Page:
Review: Sennheiser EW 112P G3-A Omni Directional EW System

For the past few weeks we have playing with wireless lav microphone systems for public speakers.  To be honest the one that came out on top of the few we looked at was the Sennheiser EW 112P Omni Directional wireless system.

First, this is a great “go-to” system if you need more coverage, or if you are looking for more features than many other systems offer. Most people will be more interested in the sound, and being able to make fine grade adjustments when using it.

What we found is that it works well with the frequency we are allowed locally. The sound is great, and very clear so we are not left having to constantly repeat transmissions over a distance. There is a body pack transmitter that those in the field can use, and there’s several important features such as the mute function, and an automatic frequency scan. The menu’s easy to use and there’s no issue with reading it.

There are the same problems you will find with any system. In some areas you will need a license to operate this system. Clip-ons can break, and you can find yourself needing a new battery while the other one is still recharging in the pack. The construction is fairly rugged, but with anything wireless the first thing that will be damaged is usually the receiver. It’s not easy to operate in low lighting without a flashlight.

Anyone who’s using this for field recording will probably be used to dealing with these issues, and the important thing is this system does work well, and you can synchronize the channel and frequency with a button that’s simple to use in the dark once you know where it is located. The black-lit display is good in dim light, and if you are familiar with it you following the menu is fairly simple, even in poor lighting if you are familiar with the device.

We are starting to use the Sennheiser 112P in presentations… it is reliable with great sound.  The perfect wireless lav microphone for any professional speaker!

Portable field recording at a conference with the ZoomH4n

I had a great opportunity to travel from Australia to Singapore to deliver a presentation this week.  At the conference I wanted to capture some field based interviews for my Yammer podcast.  As I was only going to be in Singapore for about 47 hours, illness I decided to travel with carry-on luggage only.  The small and light nature of my Zoom H4N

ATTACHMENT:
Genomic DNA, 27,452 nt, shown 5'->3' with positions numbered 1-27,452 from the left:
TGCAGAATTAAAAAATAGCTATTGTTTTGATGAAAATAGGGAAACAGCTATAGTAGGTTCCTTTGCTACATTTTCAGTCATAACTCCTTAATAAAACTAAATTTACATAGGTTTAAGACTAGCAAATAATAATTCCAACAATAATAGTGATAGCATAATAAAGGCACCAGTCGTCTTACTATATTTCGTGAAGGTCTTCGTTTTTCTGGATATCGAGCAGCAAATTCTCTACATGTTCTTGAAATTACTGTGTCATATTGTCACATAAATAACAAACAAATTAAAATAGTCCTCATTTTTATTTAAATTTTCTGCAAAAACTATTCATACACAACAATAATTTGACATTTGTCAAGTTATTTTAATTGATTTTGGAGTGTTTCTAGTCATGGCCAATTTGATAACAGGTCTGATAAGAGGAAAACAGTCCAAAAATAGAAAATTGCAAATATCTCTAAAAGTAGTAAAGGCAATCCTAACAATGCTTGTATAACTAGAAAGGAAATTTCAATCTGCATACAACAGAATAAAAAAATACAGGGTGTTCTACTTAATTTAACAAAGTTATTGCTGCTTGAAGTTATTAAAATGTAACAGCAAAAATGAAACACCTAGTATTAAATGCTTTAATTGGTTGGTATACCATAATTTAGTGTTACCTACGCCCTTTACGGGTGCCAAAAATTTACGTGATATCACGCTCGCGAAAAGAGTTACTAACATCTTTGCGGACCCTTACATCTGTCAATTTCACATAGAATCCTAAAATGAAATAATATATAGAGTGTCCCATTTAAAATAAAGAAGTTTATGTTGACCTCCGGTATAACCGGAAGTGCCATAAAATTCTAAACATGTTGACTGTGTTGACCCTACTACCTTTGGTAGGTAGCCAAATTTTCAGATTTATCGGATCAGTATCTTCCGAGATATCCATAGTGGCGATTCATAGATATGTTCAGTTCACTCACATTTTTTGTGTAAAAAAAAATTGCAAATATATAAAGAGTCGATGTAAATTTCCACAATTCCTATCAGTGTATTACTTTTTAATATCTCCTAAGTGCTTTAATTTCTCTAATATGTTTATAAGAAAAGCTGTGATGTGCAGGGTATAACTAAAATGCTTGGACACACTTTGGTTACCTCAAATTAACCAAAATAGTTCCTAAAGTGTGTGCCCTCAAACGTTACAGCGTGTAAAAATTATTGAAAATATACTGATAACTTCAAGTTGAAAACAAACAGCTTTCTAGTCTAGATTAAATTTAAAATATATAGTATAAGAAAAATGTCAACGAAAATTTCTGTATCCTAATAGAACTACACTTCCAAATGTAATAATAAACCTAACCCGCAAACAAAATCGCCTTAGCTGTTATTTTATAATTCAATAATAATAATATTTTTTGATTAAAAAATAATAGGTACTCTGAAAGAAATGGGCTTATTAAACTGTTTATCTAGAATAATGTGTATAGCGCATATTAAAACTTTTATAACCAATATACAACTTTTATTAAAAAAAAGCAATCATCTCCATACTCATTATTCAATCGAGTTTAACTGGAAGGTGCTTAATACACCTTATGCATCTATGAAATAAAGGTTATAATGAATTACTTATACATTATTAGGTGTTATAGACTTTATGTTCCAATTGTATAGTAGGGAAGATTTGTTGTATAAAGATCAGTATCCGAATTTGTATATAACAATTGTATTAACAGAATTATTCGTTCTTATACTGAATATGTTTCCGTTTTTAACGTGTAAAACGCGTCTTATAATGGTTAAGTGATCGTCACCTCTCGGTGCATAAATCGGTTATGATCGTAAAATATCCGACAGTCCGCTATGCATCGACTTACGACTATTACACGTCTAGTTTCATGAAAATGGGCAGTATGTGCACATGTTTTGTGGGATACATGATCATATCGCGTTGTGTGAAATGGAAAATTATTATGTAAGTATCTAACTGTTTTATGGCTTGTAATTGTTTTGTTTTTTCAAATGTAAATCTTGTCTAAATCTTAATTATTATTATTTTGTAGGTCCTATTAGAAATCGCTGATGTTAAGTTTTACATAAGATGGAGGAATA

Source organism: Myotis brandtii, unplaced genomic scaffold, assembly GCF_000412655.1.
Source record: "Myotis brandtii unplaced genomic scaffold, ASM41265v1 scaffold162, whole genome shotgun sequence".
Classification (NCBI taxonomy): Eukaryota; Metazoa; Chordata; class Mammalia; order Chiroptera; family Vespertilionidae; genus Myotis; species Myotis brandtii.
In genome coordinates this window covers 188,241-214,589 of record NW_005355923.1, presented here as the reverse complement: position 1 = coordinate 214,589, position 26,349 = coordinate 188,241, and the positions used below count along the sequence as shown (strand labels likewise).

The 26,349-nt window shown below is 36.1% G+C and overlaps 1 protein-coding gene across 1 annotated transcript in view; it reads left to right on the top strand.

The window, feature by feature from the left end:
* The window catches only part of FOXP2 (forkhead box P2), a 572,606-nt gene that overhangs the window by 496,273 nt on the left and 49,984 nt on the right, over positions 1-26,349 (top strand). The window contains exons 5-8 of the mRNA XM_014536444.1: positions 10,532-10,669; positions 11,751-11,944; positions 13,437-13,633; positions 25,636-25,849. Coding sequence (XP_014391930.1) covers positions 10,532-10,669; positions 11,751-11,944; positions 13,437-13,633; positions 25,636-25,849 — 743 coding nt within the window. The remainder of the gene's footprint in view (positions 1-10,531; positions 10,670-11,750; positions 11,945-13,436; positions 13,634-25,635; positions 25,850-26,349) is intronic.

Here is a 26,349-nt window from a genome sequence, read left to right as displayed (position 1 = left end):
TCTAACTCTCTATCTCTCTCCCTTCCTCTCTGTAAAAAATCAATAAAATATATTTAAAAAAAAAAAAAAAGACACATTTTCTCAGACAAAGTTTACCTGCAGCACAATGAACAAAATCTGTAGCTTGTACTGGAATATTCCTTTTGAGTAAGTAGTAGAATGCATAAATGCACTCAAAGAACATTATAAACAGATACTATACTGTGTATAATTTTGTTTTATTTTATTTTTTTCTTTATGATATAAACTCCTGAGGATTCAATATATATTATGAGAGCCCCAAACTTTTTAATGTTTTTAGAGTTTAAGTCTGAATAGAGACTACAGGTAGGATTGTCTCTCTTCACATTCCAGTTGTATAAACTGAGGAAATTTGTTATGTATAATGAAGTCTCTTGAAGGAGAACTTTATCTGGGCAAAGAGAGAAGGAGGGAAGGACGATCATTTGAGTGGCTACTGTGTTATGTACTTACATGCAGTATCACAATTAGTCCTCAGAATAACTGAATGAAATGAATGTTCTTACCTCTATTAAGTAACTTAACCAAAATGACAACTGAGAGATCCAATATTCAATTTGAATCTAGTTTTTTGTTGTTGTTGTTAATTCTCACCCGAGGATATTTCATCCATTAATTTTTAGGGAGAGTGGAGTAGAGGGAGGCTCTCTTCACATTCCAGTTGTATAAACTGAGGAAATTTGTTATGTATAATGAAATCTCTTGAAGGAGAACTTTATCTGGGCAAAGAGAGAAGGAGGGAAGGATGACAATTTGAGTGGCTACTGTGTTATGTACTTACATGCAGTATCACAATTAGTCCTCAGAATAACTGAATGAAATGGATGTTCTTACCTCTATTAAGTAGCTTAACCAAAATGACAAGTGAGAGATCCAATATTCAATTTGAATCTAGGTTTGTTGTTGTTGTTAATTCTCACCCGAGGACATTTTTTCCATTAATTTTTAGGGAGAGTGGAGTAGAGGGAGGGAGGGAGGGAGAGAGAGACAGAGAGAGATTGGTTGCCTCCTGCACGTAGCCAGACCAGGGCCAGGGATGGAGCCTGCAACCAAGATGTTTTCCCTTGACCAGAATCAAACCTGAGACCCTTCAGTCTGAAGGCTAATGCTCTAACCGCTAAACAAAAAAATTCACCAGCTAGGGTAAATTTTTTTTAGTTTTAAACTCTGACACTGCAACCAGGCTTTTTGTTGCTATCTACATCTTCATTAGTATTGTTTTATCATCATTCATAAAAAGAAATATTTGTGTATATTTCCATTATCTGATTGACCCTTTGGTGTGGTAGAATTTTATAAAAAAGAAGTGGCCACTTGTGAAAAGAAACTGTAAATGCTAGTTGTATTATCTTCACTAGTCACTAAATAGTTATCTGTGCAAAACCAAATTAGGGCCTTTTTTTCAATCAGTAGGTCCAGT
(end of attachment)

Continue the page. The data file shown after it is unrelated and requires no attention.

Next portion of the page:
and my two microphones made traveling and recording a breeze.

I have taken the ZoomH4n through airport security at least eight times now – I thought due to the design of the voice recorder (and specifically the stereo microphones on the top of the audio recorder which look similar to the silhouette to a stun gun) my bags would be stopped for closer inspection more regularly.  To be honest it has only been picked up once, and that was by a trainee xray machine operator.

At the conference I wanted to capture a few different pieces of audio.  Firstly, I captured some background noise – the vibe or buzz of the conference room that we were speaking in.  To do this I turned on the Zoom H4N
and then used the built in stereo microphones.  After pressing record, I checked the levels and notice they were a little low, so I used the “rec level” button to push up the sensitivity of the recorder.

After I had captured the ambient noise of the room, I decided to record my the introduction / preamble / monologue for the podcast.  To do this I switched from the built in stereo microphone on the Zoom and instead used my Audio-Technica AT2005USB Cardioid Dynamic USB/XLR Microphone
connected via its XLR connection.  The sound was fantastic – despite the loud voices in the room from the 10 tables of 8 people working on desk exercises in the room – I could talk with my normal voice into the Audio-Technica Microphone and get a very good recording.

Finally I plugged in another Microphone – my Behringer XM8500
– to do some 1 on 1 interviews with some of the conference organisers and attendees.  Again some great conversations were captured with next to no issues.  Despire the loud background noise of all the people speaking in the room the ZoomH4n coupled with the two microphones did a stellar job!

You can check it out for yourself – listen to Episode 8 of The Yaminade at http://www.theyaminade.com

//Track outbounds